April 30th, 2012 by Pat Chinn-Sloan
1) Azara lanceolata
- An evergreen shrub with arching branches and lance-shaped leaves, A. lanceolata bears clustered yellow flowers in mid to late spring. Native to South America, Azaras is a genus of 10 species within the family, Flacourtiaceae.
- Located in the double lot on the east side of Arboretum Drive.
2) Cercis siliquastrum (Judas-tree)
- A deciduous tree usually of low, bushy habit, C. siliquastrum forms magenta-colored flower clusters before and with the leaves, and often on the main branches.
- The popular name of Judas-tree is derived from the legend that this was the tree upon which Judas hanged himself after the great Betrayal.
- Located along Arboretum Drive near the Rock Roses.
3) Citrus trifoliata
- Native to Northern China and Korea, C. trifoliata is a deciduous shrub armed with sharp spines along rigid green shoots. Solitary, fragrant white flowers are borne in late spring, and often again in autumn.
- Located west of Azalea Way near the Boyer parking lot.
4) Fothergilla major
- Erect terminal spikes of fragrant white flowers give this upright shrub a charming quality during the spring season.
- Native to the Allegheny Mountains, from Virginia to South Carolina.
- This specimen is located near the ongoing Pacific Connections Gardens Project, east of Arboretum Drive.
5) Malus ‘Makamik’
As with many of our flowering crabapples, M. ‘Makamik’ is currently showing off its clustered pink to purple blossoms.
- Conveniently located within Crabapple Meadow, east of Arboretum Drive.
April 11th, 2012 by Pat Chinn-Sloan
1) Camellia japonica ‘Drama Girl’
- Hybridized in 1950, this winner of the RHS Award of Garden Merit has very large, semi-double, deep salmon rose pink flowers.
- Located in the Camellia Collection on the east side of Arboretum Drive.
2) Ilex aquifolium ‘Ferox Argentea’ (Hedgehog Holly)
- This holly is a large, bushy evergreen shrub with small, spiny leaves whose upper surfaces as well as the margins are broadly-edged with creamy white.
- This male clone produces no berries, and is not invasive like other English holly varieties are.
- Located near Boyer Ave. in the Holly Collection.
3) Pieris japonica ‘Crispa’
- This plant has the early spectacular flowers of Pieris, with the added bonus of unusual crinkled leaves, and a somewhat more compact growth.
- Located in Rhododendron Glen, above the Upper Pond.
4) Rhododenron ‘Ibex’
- A striking red, early flowering Rhododendron.
- Hybridized in 1941 by Leopold de Rothschild, an English banker and conservative politician best remembered as the creator of Exbury Gardens.
- Located on the Upper Trail, across from the Magnolia Collection.
5) Rubus spectabilis (Salmonberry)
- A species of Rubus native to the western coast of North America from west central Alaska to California.
- Salmonberries were an important food for indigenous peoples. Traditionally, the berries were eaten with salmon or mixed with oolichan (a Pacific smelt) grease or salmon roe.
- An important part of our native matrix, and can be found throughout the Arboretum.
April 1st, 2012 by Pat Chinn-Sloan
1) Berberis darwinii
- Darwin’s barberry is one of the showiest of the genus with striking orange flowers opening from red buds.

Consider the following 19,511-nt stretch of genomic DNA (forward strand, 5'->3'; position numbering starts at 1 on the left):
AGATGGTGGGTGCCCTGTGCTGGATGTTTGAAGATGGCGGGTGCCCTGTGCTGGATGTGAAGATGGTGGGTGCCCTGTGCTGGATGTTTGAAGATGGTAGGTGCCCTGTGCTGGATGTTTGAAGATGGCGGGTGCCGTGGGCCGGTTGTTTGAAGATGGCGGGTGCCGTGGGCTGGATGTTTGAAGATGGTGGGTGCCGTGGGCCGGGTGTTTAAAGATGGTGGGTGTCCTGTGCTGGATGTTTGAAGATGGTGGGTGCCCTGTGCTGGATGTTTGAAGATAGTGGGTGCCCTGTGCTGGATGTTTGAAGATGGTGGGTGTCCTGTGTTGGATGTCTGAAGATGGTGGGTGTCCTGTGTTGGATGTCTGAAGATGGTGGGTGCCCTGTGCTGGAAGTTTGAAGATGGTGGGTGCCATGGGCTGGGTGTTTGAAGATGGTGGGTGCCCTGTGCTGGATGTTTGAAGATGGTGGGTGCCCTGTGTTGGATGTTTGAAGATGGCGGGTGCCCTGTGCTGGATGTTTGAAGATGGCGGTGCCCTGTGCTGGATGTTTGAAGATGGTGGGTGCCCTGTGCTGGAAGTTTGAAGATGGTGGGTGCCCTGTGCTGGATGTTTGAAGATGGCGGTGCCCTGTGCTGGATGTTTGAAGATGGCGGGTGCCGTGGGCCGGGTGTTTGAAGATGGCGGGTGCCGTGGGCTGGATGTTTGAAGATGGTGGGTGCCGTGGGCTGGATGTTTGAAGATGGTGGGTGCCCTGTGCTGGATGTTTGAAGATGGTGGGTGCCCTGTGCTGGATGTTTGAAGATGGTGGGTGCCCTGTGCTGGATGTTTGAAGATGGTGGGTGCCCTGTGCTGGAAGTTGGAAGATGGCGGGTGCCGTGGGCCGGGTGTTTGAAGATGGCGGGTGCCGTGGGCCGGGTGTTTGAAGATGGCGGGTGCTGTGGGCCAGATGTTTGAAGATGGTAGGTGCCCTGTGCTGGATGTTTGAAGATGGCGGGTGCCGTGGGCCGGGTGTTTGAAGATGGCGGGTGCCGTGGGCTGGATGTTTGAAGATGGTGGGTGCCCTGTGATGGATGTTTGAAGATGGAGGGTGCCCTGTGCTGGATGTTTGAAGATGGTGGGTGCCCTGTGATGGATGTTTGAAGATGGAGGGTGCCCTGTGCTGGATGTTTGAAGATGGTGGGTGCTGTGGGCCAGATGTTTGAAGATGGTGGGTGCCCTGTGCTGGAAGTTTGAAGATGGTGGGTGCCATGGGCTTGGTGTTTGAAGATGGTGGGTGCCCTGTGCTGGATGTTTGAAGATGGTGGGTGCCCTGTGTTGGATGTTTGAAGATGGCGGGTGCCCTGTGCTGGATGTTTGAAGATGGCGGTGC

- Unlike most other Berberis (including our native species), Berberis darwinii produce sweet fruit in the fall.
- A large mass can be found in the Chilean entry garden in Pacific Connections, as well as the Chilean hillside along Lake Washington Boulevard.
2) Osmanthus x burkwoodii
- A hybrid of O. decorus and O. delavayi, Osmanthus x burkwoodii produces the very fragrant flowers typical of the genus.
- Several large specimens can be found along Foster Island Road.
3) Ribes malvaceum var. viridifolium ‘Ortega Beauty’
- Though similar to Ribes sanguineum, the Chaparral currant has a more open form and the leaves are particularly resinous – (touch and smell the leaves).
- Many cultivars of R. sanguineum and R. malvaceum can be found in the Cascadia area of Pacific Connections.
4) Salix acutifolia ‘Pendulifolia’
- Located in the twig bed of the Witt Winter Garden, this willow produces catkins that rival rabbits for softness.
5) Stachyurus himalaicus
- This Stachyurus is located along the footpath of the Sino-Himalayan hillside.
- This specimen is a superlative example of both form and flowers for the genus.
- Stachyurus species can also be found in the Woodland and Winter Gardens.
March 19th, 2012 by Pat Chinn-Sloan
1) Coriaria napalensis
- This is one of three species of Coriaria in the Arboretum.
- It is growing near Azalea Way, north of the Pine Collection (grid 23-1W).
- Our other two species are C. japonica in Rhododendron Glen and C. sarmentosa (a New Zealand native) on Arboretum Drive in grid 11-7E.
2) Lindera obtusiloba
- Native to China, Japan, and Korea
- L. obtusiloba is most noted for its early spring flowers, but also has rare fall color (pure yellow) on its openly-spreading form.
- See it in the Woodland Garden or west of the Graham Visitors Center.
3) Mahonia aquifolium (Tall Oregon Grape)
- Mahonia is now officially renamed “Berberis”.
- Native to western North America; now in bloom throughout the Arboretum.
4) Pieris japonica ‘Valentine’s Day’
- This pink cultivar is at the south end of our Lilac Collection in 29-1W on Azalea Way.
- More Pieris as well as several other genera in the Erica family (Clethra, Kalmia, Vaccinium, and others) can be found on the lower trail north of Rhododendron Glen.
5) Ruscus aculeatus (Butcher’s Broom)
- Ruscus is, surprisingly, a member of the Iris family.
- The “leaves” are actually modified stems called cladodes; the tiny flowers and subsequent berries that seem to be in the center of the leaf are actually at the leaf axil.
- These plants are in the north end of the Winter Garden.